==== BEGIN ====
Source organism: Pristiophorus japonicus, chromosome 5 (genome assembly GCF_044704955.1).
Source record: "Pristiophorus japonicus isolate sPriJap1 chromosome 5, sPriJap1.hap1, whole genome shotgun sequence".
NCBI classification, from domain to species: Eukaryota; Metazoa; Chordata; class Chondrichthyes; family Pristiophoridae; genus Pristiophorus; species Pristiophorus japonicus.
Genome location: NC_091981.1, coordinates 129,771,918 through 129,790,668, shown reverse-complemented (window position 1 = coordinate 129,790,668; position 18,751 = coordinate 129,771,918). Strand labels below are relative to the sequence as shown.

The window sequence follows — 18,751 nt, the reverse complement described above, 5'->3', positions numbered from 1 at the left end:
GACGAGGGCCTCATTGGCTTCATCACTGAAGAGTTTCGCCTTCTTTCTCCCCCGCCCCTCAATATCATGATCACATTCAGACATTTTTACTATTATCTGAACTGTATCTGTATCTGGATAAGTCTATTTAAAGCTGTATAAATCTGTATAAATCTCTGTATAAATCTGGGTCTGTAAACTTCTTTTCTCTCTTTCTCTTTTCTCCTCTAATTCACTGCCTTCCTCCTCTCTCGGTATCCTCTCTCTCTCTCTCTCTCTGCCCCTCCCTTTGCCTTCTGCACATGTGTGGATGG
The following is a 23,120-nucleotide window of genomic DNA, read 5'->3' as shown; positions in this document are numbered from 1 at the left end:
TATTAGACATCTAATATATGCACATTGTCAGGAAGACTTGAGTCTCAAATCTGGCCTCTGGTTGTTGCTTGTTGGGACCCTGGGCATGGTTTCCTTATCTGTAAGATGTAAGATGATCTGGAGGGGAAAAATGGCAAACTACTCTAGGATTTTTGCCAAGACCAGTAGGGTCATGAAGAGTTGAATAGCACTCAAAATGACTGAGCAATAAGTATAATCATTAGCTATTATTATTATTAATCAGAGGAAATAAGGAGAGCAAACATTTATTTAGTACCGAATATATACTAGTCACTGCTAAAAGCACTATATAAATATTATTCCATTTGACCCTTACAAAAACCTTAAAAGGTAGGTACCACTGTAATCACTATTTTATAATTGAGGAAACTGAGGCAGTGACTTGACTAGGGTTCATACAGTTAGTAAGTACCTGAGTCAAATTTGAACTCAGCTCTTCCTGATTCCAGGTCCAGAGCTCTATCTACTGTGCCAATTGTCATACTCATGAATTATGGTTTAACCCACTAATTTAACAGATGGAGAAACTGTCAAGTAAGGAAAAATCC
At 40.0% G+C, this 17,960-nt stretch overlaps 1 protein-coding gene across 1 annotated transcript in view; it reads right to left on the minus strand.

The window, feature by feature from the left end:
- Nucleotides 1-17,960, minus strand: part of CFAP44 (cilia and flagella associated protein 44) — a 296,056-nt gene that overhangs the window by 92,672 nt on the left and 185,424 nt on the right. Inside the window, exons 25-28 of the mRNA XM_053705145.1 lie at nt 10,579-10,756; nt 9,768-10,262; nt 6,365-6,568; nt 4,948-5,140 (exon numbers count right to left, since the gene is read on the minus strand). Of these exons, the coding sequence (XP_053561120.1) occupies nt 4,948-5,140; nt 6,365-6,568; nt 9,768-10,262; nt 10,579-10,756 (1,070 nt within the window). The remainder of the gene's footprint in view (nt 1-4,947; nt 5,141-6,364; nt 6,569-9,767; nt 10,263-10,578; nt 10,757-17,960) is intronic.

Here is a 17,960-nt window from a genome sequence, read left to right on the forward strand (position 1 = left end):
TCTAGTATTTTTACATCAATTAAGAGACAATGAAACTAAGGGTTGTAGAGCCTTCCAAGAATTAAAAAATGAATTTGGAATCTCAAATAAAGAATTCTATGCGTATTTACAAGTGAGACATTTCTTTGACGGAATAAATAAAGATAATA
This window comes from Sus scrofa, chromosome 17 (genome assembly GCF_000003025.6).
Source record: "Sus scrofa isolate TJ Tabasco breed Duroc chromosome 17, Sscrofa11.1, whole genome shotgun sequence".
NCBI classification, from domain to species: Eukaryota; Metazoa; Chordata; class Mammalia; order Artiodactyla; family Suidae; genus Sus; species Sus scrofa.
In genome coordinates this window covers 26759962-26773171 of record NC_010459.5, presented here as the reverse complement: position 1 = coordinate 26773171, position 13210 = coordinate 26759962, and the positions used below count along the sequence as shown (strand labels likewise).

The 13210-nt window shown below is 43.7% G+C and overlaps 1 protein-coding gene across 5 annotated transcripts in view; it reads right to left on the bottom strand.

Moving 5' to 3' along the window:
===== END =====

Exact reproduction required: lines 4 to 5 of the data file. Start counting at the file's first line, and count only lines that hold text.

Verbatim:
Genome location: NC_091981.1, coordinates 129,771,918 through 129,790,668, shown reverse-complemented (window position 1 = coordinate 129,790,668; position 18,751 = coordinate 129,771,918). Strand labels below are relative to the sequence as shown.

The window sequence follows — 18,751 nt, the reverse complement described above, 5'->3', positions numbered from 1 at the left end: